Doug Boles and Santino Ferrucci

INDIANAPOLIS – Santino Ferrucci turned “one of the coolest days of my life” into one of the best rewards of his young racing career.

The 20-year-old from Connecticut was honored for his seventh-place finish in Sunday’s Indianapolis 500 presented by Gainbridge as the race’s rookie of the year at Monday night’s Victory Celebration at the JW Marriott in downtown Indianapolis.

Driving the No. 19 Cly-Del Manufacturing Honda for Dale Coyne Racing in his first race on an oval, Ferrucci finished a dazzling seventh on Sunday. Starting 23rd, he ran in the top 10 for most of the second half of the grueling 200-lap race on the famous 2.5-mile Indianapolis Motor Speedway oval.

The result surpassed all of Ferrucci’s expectations and he wasn’t shy sharing that emotion about it afterward.

“If this was my introduction to oval racing, I am so happy,” Ferrucci said. “I would go out and run another 500 miles tomorrow if I could. The build up to this event is unreal. There’s nothing like this. I loved every minute of it.

“I've never been in front of 300,000 people before. I've never seen what that looks like, either. I can tell you it was probably one of the coolest days of my life.”

The Connecticut native started in the middle of Row 8 but had the car to move through the field throughout the day. Ferrucci made the most on-track passes in the race, at 30.

Achieving excellent fuel mileage, Ferrucci completed the race with just five pit stops. After leading the first lap of his 10-race NTT IndyCar Series career on Lap 172, Ferrucci made his final stop a lap later. It set him up for the run to the finish but also put him in the middle of the aftermath of the biggest incident of the race.

Sebastien Bourdais, Ferrucci’s teammate, and Graham Rahal made contact in Turn 3 crash on Lap 178, setting off a chain reaction involving six cars. Ferrucci had to make an evasive maneuver to avoid being collected in the accident by going into the grass and onto the warmup lane.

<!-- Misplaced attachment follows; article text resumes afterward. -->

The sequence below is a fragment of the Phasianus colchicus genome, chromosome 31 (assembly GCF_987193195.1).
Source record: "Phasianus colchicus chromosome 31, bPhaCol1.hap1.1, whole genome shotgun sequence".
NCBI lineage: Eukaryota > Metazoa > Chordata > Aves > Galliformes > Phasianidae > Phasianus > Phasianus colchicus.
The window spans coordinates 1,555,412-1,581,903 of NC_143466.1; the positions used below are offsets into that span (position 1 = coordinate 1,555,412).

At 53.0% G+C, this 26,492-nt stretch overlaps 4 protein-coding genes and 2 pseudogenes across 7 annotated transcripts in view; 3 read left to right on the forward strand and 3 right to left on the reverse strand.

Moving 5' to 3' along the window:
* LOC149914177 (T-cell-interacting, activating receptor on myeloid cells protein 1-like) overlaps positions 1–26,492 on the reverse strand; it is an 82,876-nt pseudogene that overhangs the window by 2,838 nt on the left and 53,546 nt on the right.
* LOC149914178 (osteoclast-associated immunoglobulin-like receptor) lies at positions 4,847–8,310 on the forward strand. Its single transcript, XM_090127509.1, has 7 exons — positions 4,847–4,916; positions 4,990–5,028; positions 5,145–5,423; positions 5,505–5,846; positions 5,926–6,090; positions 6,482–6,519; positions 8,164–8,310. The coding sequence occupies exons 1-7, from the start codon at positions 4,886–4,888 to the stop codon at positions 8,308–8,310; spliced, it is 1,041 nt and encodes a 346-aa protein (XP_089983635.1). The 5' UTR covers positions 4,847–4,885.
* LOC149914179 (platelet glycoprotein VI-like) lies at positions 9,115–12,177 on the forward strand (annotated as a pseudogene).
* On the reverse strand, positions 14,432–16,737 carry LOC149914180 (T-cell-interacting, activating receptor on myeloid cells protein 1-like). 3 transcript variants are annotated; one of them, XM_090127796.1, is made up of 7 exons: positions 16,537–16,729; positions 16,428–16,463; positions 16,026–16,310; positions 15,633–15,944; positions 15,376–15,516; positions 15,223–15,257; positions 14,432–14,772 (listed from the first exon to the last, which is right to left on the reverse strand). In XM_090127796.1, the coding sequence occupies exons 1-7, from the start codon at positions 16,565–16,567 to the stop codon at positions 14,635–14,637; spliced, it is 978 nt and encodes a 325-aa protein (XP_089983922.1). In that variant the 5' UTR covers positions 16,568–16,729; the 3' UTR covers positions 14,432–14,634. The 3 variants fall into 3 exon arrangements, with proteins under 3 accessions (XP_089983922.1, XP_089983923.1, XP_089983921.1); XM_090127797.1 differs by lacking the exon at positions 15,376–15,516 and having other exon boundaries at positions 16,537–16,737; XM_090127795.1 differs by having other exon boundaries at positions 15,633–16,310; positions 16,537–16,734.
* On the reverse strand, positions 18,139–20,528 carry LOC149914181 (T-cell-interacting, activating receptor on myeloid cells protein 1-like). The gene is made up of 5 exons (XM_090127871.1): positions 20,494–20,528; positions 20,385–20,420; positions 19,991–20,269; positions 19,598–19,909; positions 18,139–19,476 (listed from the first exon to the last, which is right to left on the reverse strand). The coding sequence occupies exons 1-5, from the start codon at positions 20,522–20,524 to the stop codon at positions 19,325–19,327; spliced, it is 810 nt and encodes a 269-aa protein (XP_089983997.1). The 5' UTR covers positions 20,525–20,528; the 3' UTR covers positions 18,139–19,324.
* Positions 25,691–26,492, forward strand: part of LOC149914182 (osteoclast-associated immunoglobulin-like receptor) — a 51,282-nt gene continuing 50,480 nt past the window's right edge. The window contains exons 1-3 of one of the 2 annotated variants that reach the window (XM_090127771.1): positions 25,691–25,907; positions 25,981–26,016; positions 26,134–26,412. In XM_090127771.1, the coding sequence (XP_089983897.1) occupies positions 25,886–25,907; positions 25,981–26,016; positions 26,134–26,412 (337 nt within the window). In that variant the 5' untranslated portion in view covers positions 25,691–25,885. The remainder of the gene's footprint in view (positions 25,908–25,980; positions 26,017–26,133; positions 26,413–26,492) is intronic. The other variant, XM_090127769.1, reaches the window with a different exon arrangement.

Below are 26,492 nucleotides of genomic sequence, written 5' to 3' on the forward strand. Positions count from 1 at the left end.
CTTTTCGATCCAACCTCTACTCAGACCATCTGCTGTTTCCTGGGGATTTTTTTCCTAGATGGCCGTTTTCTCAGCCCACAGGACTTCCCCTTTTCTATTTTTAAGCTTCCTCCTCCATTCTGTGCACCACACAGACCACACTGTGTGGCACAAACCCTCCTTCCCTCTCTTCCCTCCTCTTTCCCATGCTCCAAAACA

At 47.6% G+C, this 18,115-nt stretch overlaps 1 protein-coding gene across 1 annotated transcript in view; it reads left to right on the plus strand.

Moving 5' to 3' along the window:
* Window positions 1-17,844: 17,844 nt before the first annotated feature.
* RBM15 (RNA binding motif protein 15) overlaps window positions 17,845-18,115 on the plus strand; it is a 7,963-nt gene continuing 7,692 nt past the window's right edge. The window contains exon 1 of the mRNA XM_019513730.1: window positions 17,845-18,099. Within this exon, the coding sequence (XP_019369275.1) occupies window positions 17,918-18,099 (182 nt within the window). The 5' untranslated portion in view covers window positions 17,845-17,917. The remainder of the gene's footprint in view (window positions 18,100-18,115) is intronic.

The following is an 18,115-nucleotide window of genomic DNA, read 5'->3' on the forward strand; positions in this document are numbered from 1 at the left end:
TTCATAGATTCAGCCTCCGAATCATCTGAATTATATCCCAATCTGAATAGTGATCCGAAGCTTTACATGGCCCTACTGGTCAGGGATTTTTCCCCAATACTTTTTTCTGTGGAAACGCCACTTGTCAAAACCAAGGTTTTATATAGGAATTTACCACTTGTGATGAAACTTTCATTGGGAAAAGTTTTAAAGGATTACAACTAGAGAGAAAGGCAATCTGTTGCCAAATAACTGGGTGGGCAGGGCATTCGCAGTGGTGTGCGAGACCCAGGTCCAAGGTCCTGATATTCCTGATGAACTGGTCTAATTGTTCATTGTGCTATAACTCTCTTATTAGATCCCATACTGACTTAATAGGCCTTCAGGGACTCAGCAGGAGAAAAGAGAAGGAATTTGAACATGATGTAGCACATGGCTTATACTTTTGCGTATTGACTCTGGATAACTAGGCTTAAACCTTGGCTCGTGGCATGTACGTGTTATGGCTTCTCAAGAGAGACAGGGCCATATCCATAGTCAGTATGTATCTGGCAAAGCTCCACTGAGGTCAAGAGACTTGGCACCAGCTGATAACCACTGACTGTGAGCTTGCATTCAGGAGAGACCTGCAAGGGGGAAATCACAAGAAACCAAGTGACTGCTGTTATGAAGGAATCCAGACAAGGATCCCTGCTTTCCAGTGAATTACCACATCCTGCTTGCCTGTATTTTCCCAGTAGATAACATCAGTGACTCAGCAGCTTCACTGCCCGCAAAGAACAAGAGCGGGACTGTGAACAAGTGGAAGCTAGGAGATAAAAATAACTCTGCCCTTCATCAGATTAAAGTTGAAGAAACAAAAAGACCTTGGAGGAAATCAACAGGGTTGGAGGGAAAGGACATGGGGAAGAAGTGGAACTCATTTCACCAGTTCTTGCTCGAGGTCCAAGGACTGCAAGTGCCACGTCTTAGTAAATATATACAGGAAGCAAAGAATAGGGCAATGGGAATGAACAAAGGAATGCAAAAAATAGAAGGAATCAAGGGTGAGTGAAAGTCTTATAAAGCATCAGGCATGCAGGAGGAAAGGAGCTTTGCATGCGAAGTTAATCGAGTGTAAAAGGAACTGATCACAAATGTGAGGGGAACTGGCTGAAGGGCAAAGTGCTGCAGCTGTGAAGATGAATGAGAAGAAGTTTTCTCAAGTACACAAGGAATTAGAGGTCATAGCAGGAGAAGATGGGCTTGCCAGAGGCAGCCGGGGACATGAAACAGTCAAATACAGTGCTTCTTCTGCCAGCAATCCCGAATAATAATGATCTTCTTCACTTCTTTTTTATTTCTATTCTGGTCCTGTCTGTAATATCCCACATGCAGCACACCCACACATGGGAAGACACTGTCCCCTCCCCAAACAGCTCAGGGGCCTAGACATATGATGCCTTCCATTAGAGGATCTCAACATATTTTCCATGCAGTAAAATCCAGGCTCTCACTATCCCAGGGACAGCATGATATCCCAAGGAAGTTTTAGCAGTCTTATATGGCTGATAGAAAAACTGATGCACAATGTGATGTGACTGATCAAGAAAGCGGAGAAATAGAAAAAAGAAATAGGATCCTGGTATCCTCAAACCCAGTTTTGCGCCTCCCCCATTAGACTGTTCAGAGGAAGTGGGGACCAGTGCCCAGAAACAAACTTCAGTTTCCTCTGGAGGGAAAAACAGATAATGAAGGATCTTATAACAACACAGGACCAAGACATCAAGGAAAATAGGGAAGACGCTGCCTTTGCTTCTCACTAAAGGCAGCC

“The spotter said, ‘Don’t go high! Don’t go high!’ So I said, ‘Let’s mow the lawn,’ and that turned out to be the best option for me,” Ferrucci said. “Watching all of that happening in front of you, it felt like slow motion.”

The multi-car cfrash resulted in an 18-minute red flag that halted the field after 180 laps. The young American driver knew it was time to go once the race resumed.

“At the end of the day, you put your visor down after the red flag and give it your all. It’s the Indy 500 and you go for it,” he said.

Ferrucci took the final restart on Lap 187 in seventh place but was quickly passed by 2014 Indy 500 winner Ryan Hunter-Reay. Undaunted, Ferrucci returned the favor to Hunter-Reay on Lap 199 – the same lap the Simon Pagenaud made what turned out to be the race-winning pass on Hunter-Reay’s teammate, Alexander Rossi.

Ferrucci was quick to spread the credit for the achievement.

“My crew did one of the most amazing jobs I have ever seen,” he said. “Solid stops, amazing engineering, great spotting. I couldn’t have the confidence without their help to pass as many cars as I did.”

The seventh-place result was the best for Ferrucci in his short NTT IndyCar Series career – hew finished ninth in the season-opening Firestone Grand Prix of St. Petersburg – and gave him a pair of top-10 results at IMS this month. He finished 10th in the INDYCAR Grand Prix on May 11.

“In the GP of Indy we also finished in the top 10 in 10th. It's nice to have a rolling consistency being in the top 10,” Ferrucci said. “Now going into Detroit, this will be the first time I'm back in a track that I actually know on the calendar, and I'm very much looking forward to the Duals.”

“But I kind of wish there was another 500 tomorrow, to be perfectly honest with you. I had so much fun out there.”

Ferrucci made his NTT IndyCar Series debut last year at the Chevrolet Detroit Grand Prix presented by Lear, the lone doubleheader on the schedule. Practice begins Friday, Ferrucci's 21st birthday, on the Raceway at Belle Isle Park, with qualifying and a race each day on Saturday and Sunday. Both races air each day at 3 p.m. ET on NBC and the Advance Auto Parts INDYCAR Radio Network.